The paradox is that in Jesus God allowed himself to be broken. By letting his Father use him on Calvary Christ was able to bring life to the world. We too, as grains of wheat, have to be prepared not to live out a pretence but to be broken so that our brokenness can germinate into a rich harvest for others. For our brokenness connects us to Christ.

And Christ is God.




When they were wandering in the desert, the Israelites began to get fed up. They lost faith in God’s promise of a land of milk and honey, and when Moses went off they began cursing God for being so slow to help them. They were afflicted with a plague of snakes that packed a deadly bite.

When Moses found out about it he had a bronze serpent made and anyone who had been bitten had to look at the serpent lifted up on high. If they did this they were saved.

What Moses was doing was making them look at a symbol of their own sin. When theysaw the bronze snake they remembered and acknowledged their sinfulness. Of course, it’s not a pleasant thing to look at one’s own sinfulness. We find it hard to do for more than a moment or so. That’s because we are reminded of the hurt that our sin causes, and of the gap between the way we act and the way we like to think of ourselves as being.

It’s hard to face the serpent within us. Yet the simple truth is that all God demands of us is that we look deep into our own hearts and recognise our need for change. This is the message of our six-week season of Lent. And we have to be prepared to shed light in the darkest corners of our lives if we are to allow God to take what is rotten and breathe fresh life into it.

If it all depended on us, then we would be lost indeed. Yet the paradox of Christianity is that when we confess our guilt we are saved not by our own efforts but by the grace of God. What sets us right in God’s sight is Jesus’s death on Calvary, not our penitential practices.

And it doesn’t take a genius to notice that when Christ is lifted up on the cross, like the bronze serpent was in the desert, we are reminded of our sin. Christ died so that those who are baptised in him might themselves die to sin and rise to a new form of life. By following his example we can end the long reign of sin in our lives and once again be made whole.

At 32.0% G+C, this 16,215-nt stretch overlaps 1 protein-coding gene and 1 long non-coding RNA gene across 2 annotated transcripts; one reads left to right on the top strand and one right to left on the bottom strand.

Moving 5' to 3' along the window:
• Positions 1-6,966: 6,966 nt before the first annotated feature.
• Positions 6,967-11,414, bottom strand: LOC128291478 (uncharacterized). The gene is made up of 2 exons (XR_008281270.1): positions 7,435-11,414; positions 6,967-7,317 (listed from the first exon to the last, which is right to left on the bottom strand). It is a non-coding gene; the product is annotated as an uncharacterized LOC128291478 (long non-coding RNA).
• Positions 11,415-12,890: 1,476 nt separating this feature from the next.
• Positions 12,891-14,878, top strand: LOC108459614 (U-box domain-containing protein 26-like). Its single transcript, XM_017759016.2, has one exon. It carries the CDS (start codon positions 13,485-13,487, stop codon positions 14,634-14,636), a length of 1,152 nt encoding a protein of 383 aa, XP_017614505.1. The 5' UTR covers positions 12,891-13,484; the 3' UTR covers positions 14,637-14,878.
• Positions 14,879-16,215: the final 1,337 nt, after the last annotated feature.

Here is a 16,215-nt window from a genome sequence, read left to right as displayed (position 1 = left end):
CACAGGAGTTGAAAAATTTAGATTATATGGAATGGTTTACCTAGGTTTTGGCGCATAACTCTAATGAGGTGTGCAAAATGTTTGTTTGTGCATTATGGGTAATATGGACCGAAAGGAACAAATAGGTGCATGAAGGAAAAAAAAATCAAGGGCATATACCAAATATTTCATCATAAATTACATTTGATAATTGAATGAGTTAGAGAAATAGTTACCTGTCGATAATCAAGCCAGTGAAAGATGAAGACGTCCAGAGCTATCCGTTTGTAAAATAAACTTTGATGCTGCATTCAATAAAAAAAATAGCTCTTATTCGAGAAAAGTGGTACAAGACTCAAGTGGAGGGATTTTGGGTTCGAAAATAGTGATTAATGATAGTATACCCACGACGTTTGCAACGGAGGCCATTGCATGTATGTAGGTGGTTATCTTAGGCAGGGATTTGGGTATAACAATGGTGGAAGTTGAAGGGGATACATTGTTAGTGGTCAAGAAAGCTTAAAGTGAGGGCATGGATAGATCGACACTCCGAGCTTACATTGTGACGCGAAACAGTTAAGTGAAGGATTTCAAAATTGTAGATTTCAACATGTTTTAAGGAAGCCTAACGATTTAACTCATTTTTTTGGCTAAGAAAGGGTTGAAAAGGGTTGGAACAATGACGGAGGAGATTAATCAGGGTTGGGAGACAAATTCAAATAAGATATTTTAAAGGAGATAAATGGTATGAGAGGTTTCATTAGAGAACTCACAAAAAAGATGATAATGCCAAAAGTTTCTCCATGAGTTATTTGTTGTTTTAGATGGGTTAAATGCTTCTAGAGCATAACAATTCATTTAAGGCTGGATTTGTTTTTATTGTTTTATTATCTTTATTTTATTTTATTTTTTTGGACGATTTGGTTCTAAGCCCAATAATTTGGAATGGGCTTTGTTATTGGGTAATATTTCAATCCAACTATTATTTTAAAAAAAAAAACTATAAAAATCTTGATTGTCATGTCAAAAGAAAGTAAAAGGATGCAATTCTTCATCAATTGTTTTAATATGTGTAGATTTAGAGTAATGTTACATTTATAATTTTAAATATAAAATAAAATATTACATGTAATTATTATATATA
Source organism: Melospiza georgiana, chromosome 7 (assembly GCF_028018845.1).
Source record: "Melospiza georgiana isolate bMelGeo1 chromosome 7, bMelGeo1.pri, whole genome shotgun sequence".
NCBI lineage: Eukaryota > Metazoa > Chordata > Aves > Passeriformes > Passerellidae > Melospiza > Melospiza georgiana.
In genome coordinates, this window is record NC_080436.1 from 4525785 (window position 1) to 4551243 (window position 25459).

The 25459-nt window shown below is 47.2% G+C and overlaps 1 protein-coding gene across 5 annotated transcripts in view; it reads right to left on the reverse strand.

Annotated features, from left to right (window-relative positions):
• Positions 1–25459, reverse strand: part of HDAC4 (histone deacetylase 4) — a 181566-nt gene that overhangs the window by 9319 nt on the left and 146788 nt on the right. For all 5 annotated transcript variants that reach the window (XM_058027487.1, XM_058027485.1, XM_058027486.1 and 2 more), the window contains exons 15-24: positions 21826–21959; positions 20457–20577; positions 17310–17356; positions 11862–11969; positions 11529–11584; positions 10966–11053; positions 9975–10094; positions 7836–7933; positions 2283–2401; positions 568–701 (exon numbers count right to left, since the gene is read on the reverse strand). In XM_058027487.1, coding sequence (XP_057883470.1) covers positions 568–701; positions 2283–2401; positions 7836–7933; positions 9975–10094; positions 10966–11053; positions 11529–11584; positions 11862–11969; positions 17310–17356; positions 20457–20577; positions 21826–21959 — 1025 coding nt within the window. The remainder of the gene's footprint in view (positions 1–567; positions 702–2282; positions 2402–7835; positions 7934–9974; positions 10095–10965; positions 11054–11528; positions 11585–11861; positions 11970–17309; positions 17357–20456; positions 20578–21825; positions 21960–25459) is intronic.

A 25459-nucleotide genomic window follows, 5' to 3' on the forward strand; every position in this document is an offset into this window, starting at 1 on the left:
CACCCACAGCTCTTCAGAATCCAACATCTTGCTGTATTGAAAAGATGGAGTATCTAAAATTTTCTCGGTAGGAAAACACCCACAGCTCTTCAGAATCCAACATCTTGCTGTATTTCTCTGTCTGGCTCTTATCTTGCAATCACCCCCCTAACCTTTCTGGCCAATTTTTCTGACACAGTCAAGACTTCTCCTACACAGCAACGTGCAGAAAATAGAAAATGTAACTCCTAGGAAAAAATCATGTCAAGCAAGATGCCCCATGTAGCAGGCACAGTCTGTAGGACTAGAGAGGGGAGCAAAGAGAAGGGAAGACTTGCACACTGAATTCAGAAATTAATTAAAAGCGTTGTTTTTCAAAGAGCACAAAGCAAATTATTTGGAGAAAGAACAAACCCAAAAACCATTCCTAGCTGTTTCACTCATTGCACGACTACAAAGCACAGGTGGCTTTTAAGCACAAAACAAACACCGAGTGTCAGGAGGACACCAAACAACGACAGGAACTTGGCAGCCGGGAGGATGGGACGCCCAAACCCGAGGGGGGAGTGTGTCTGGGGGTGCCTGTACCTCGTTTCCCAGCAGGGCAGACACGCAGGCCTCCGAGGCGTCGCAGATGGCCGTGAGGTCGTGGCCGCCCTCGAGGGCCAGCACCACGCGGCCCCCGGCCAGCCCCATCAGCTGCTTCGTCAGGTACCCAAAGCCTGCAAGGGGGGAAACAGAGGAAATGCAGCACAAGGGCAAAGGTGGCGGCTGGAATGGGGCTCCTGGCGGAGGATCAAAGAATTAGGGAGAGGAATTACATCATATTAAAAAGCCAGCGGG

Christian writers tend to see the episode when Jesus overturned the Temple traders’ tables as a sign of the human side of Jesus. He was genuinely angry and lashed out at those who were abusing the real purpose of the Temple.

One such writer, Origen, points out that each one of us has to allow our own tables to be overturned if we are to worship God in spirit and in truth. And Lent is the time for clearing the decks of those obstacles that prevent us from serving God to the best of our ability.

If we’re honest then we’ll admit that there are many things that get in the way of our spiritual life. We know how we’d like to be, but we never seem to get round to it. It’s not that we’re headline sinners. It’s just that we tend to drift. Perhaps we need to allow Jesus to overturn the tables of our lives and to chase out what is getting in the way.

Origen points out that the cattle in the Temple represent attachment to earthly things, since they require constant husbandry and need looking after at all times. The sheep symbolise the senseless way in which we act, wandering without rhyme or reason. The doves conjure up images of empty and unstable thoughts, or flightiness, while the coins of the moneychangers portray all that we strive for but which brings us no good.

Jesus says that for true worship to happen in the Temple all these things need to be cleared out. And the same is true of our lives.

Lent gives us the chance to reset our sense of values, to ask ourselves whether all the effort we put into getting and having, into consuming and spending, into keeping up appearances is really doing us any good. And St Paul hints that if we go with the flow then we are probably missing the boat. For what God asks of us seems foolish to those who do not believe. 

Whereas, in fact, God’s foolishness is wiser than human wisdom.